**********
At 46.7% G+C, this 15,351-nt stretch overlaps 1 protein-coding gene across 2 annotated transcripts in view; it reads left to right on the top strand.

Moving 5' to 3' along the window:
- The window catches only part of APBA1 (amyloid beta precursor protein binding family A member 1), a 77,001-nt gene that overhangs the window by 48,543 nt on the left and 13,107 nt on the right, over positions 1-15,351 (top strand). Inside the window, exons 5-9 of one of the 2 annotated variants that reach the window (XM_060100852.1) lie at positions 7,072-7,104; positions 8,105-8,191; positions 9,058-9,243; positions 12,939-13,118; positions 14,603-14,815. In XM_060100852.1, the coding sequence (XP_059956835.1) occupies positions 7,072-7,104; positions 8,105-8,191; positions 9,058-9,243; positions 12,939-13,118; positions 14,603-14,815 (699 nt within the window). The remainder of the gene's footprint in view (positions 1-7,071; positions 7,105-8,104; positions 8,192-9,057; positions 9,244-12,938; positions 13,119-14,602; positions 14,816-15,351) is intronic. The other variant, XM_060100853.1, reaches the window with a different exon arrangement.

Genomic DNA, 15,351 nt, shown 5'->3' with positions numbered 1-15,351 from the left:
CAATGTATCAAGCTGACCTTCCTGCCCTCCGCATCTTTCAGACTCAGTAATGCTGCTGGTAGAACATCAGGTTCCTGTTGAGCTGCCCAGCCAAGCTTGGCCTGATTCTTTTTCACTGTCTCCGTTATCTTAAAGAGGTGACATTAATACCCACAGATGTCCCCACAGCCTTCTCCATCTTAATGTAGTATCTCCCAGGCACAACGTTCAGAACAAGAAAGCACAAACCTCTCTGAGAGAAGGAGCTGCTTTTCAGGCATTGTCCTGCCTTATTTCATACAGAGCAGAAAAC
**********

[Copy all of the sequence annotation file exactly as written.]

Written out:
At 46.7% G+C, this 15,351-nt stretch overlaps 1 protein-coding gene across 2 annotated transcripts in view; it reads left to right on the top strand.

Moving 5' to 3' along the window:
- The window catches only part of APBA1 (amyloid beta precursor protein binding family A member 1), a 77,001-nt gene that overhangs the window by 48,543 nt on the left and 13,107 nt on the right, over positions 1-15,351 (top strand). Inside the window, exons 5-9 of one of the 2 annotated variants that reach the window (XM_060100852.1) lie at positions 7,072-7,104; positions 8,105-8,191; positions 9,058-9,243; positions 12,939-13,118; positions 14,603-14,815. In XM_060100852.1, the coding sequence (XP_059956835.1) occupies positions 7,072-7,104; positions 8,105-8,191; positions 9,058-9,243; positions 12,939-13,118; positions 14,603-14,815 (699 nt within the window). The remainder of the gene's footprint in view (positions 1-7,071; positions 7,105-8,104; positions 8,192-9,057; positions 9,244-12,938; positions 13,119-14,602; positions 14,816-15,351) is intronic. The other variant, XM_060100853.1, reaches the window with a different exon arrangement.

Genomic DNA, 15,351 nt, shown 5'->3' with positions numbered 1-15,351 from the left:
CAATGTATCAAGCTGACCTTCCTGCCCTCCGCATCTTTCAGACTCAGTAATGCTGCTGGTAGAACATCAGGTTCCTGTTGAGCTGCCCAGCCAAGCTTGGCCTGATTCTTTTTCACTGTCTCCGTTATCTTAAAGAGGTGACATTAATACCCACAGATGTCCCCACAGCCTTCTCCATCTTAATGTAGTATCTCCCAGGCACAACGTTCAGAACAAGAAAGCACAAACCTCTCTGAGAGAAGGAGCTGCTTTTCAGGCATTGTCCTGCCTTATTTCATACAGAGCAGAAAAC